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Grassley presses FBI director on 'left wing groups' during Jan. 6 attack hearing
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Grassley presses FBI director on 'left wing groups' during Jan. 6 attack hearing

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Sen. Chuck Grassley, R-Iowa, speaks as FBI Director Christopher Wray testifies before the Senate Judiciary Committee on Capitol Hill in Washington on Tuesday.

WASHINGTON, D.C. — U.S. Sen. Chuck Grassley said FBI Director Christopher Wray was “pretty forthcoming” during testimony Tuesday to the Senate Judiciary Committee about the Jan. 6 Capitol riot, but the Iowa Republican tried to steer the focus to earlier attacks by left-wing groups.

“He did answer in a very general way,” Grassley said of Wray in his weekly press call with Iowa reporters Wednesday. “But we need real statistics, and then if I get that, I’m gonna be satisfied with what he said yesterday.”

Wray noted two main groups — “militias” like Oath Keepers and white supremacists — breached the Capitol building Jan. 6 in an attempt to overturn the election and keep President Donald Trump in power.

Grassley used his opening remarks Tuesday to focus on left-wing, antifascist groups such as those that vandalized a federal courthouse in Portland, Oregon, last summer.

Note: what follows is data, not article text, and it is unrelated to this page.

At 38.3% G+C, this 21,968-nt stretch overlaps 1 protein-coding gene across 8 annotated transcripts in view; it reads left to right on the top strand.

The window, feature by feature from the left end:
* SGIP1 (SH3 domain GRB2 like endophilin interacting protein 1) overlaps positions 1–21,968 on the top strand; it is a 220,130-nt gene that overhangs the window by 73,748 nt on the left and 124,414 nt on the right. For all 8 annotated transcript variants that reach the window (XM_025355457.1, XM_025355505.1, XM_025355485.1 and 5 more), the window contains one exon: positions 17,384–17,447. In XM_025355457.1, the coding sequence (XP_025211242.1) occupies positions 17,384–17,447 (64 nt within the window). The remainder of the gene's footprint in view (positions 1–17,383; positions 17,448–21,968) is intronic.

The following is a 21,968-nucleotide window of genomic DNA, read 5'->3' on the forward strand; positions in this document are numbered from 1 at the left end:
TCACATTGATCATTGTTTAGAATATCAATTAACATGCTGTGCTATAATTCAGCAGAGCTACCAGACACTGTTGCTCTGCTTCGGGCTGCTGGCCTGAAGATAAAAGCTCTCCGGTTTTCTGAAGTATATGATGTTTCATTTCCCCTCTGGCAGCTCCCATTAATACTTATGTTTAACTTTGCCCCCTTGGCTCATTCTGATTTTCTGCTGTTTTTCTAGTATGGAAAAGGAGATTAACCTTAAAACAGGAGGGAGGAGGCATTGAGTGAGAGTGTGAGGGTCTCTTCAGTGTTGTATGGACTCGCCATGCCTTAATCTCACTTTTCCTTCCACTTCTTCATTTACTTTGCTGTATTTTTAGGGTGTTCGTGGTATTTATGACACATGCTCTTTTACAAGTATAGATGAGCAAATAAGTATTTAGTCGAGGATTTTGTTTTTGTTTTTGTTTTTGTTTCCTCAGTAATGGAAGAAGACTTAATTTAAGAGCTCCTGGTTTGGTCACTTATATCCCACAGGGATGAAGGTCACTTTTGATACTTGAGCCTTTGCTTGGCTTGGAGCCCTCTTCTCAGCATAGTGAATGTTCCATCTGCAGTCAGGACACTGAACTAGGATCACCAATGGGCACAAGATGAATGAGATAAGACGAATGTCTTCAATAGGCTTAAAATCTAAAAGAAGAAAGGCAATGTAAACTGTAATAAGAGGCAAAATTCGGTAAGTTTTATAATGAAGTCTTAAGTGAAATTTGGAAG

“I did try to bring focus to my opening statement that Democrats seem to want to focus on just January the 6th and just right-wing activism,” Grassley said Wednesday. “And I pointed out how we had several hundred policemen injured, we had looting and even, in one case, murder, stealing, burning of small buildings more or less by domestic terrorism.”

Sen. Dick Durbin, the Democratic chairman of the committee, used his own opening statement Tuesday to refute Grassley’s characterization.

“We need to be abundantly clear that white supremacists and other far-right extremists are the most significant domestic terrorism threat facing the United States today,” Durbin said.

Grassley noted he asked Wray to clarify whether the FBI would treat right-wing and left-wing attacks the same, and Wray indicated it would.

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“He more or less answered the question that they don’t look at a crime or an activity as being ideological or left or right — if it violates the law, they’re going to pursue it,” Grassley said.

On the $1.9 trillion COVID relief bill working its way through the Senate, Grassley said he was glad to see some provisions Republicans don’t like, such as a minimum wage hike to $15 over five years, taken out. But he said the bill was a “$2 trillion wish list of Democrat political priorities” he wanted to gut.

“We could support up to a third, maybe not quite a third” of the bill, Grassley said, lamenting the other COVID relief bills passed out of Congress had been bipartisan.

Grassley also noted he was not planning on announcing whether he will run for an eighth term in office until “September, October or November.”

“There’s not really any point of making these campaigns — if I decide to have a campaign — longer than a year,” Grassley said. “If I decide to run, I’ll decide then.”

WATCH NOW: Senator Chuck Grassley (R-IA) speaks at a Q&A campaign event for Randy Feenstra, who is running for the District 4 congressional seat, alongside Iowa Speaker Linda Upmeyer and U.S. Secretary of Agriculture Sonny Perdue.

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